Apart from the books, the NIA officers seized an old sim cover, an empty file cover with the title ‘Campus Front National Council’ on it and an android smartphone of Anvar. Advocate Tushar said that there was a case currently under the Supreme Court regarding the seizure of digital devices.

“Smartphone is an integral part of an individual’s life. Their banking system, communication options, education, and research purpose are mainly dependent on it. By seizing their phones, access to all these facilities is getting denied. If the purpose of investigators is to analyse incriminating content in the device, they can either copy the content or clone the phone. Here, it takes many months to return the phone,” said Tushar.

During the raid, a lady officer recorded the name, and personal details of Anvar’s wife and asked her if she was an active member of the organisation and if she had attended any training camps of the organisation.

She asked the lady officer if the news about the raid will be released to the media. The officer replied that the raid was carried out in a confidential manner and even the local police station was notified just prior to the raid.

However, the raids happened at 56 places, including remote locations, were the breaking news in all major news outlets in Kerala. Many TV channels aired visuals of the houses where raid happened. BJP mouthpiece Janam TV and many other YouTube news outlets published news about Muslim police officers leaking the news about the raids to Popular Front sources. As proof, they stated the absence of many Popular Front leaders during the raid in Pathanamthitta district.

Marunadan Malayali, a YouTube web channel infamous for its Islamophobic propaganda, published news saying that NIA had submitted reports in the court about Popular Front Leaders’ connection with various international Muslim militant organisations including Al Qaeda. The video report further stated that central intelligence got the clue that Popular Front is planning to start a new underground organisation collaborating with the Islamic State (ISIS).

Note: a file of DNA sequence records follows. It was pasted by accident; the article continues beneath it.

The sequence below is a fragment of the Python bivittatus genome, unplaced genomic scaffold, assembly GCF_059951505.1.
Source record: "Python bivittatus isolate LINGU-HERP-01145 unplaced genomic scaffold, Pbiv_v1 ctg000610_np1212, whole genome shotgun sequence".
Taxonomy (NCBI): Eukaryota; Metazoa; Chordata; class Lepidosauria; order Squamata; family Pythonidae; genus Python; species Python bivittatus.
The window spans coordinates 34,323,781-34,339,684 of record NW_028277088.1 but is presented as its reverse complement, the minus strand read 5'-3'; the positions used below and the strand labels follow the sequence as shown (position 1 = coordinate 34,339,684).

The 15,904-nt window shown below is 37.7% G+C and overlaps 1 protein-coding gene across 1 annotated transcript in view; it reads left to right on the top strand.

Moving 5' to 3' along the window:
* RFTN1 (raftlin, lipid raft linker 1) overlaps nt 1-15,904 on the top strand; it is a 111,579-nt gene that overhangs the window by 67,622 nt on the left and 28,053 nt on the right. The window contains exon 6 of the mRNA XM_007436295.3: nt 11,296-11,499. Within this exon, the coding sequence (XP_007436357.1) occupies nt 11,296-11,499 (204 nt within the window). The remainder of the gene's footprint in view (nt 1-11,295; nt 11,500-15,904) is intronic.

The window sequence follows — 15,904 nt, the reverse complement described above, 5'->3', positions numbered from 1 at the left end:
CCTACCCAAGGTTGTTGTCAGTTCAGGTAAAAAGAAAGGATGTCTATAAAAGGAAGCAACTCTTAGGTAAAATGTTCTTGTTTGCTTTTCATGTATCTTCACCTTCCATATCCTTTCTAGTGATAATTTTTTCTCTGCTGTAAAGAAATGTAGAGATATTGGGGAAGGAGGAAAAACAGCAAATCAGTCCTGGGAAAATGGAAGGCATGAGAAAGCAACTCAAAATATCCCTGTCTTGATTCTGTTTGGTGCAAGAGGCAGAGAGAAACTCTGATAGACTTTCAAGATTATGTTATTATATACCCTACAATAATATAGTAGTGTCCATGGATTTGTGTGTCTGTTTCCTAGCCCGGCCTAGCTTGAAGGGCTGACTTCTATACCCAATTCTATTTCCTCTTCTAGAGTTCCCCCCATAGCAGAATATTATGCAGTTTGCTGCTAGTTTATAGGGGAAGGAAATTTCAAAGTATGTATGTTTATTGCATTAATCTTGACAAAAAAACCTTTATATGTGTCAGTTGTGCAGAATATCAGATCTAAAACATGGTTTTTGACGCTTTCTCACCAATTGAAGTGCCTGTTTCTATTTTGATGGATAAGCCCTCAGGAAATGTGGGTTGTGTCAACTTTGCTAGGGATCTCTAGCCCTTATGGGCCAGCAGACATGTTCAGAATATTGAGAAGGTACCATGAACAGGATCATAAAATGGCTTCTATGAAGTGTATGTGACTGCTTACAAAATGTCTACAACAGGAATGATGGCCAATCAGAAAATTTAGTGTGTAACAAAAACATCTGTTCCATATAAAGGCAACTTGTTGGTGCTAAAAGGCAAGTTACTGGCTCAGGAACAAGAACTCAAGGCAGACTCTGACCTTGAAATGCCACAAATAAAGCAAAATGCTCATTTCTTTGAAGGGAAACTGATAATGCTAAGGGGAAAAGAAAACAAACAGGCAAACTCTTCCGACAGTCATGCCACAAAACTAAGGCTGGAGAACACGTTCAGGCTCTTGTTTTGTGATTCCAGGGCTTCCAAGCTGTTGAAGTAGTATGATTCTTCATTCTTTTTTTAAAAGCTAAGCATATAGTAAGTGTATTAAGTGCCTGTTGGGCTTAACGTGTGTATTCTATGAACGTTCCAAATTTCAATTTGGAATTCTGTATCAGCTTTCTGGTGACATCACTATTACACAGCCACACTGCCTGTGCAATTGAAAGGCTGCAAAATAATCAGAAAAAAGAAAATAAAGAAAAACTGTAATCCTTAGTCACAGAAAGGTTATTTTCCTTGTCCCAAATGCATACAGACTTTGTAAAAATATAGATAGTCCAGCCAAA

“We have seen many examples of media outlets carrying intelligence versions on a person or organisation’s connection with a terrorist organisation. Such stories will play a huge role in manipulating public opinion and many people will believe those versions,” Advocate Tushar said.

The link to the video report has been widely being circulated in social media and various WhatsApp groups without doing fact-checking. Under the comment section of the story uploaded on YouTube, people are asking to kill Popular Front leaders in the encounter and confiscate their properties and many people are demanding actions similar to the bulldozer drive initiated by Yogi Adityanath in UP.

“Both of my children are pursuing medicine. The elder daughter is preparing for her final exams. I am concerned about their academics and relationships. Such maligning propaganda will affect them mentally and further alienate them from their peer groups,” Anvar’s wife said in an anxious tone.

Asked why he and his organisation are getting targeted by the state, Anvar responded: ”Being a Muslim itself is a crime in present-day India. Muslims are getting lynched and their houses getting destroyed in broader daylight. Any kind of effort to mobilise Muslim masses is getting criminalized by the state. Journalists, academicians, and activists are harassed on both online and offline platforms and persecuted by the state for having Muslim names. Although India claims itself as a secular nation, its selective biases towards the Muslim community is questioning the claim.”

While the officers were about to leave the home with a bunch of books and smart phone after winding up the raids which continued for more than six hours,  Anvar asked,” Did you find anything incriminating. why are you taking the book?”. “What else can we do? We cannot return with bare hands,” Anvar recalls an investigating officer’s reply.

*name changed due to request.

Ashfaque EJ is an independent journalist.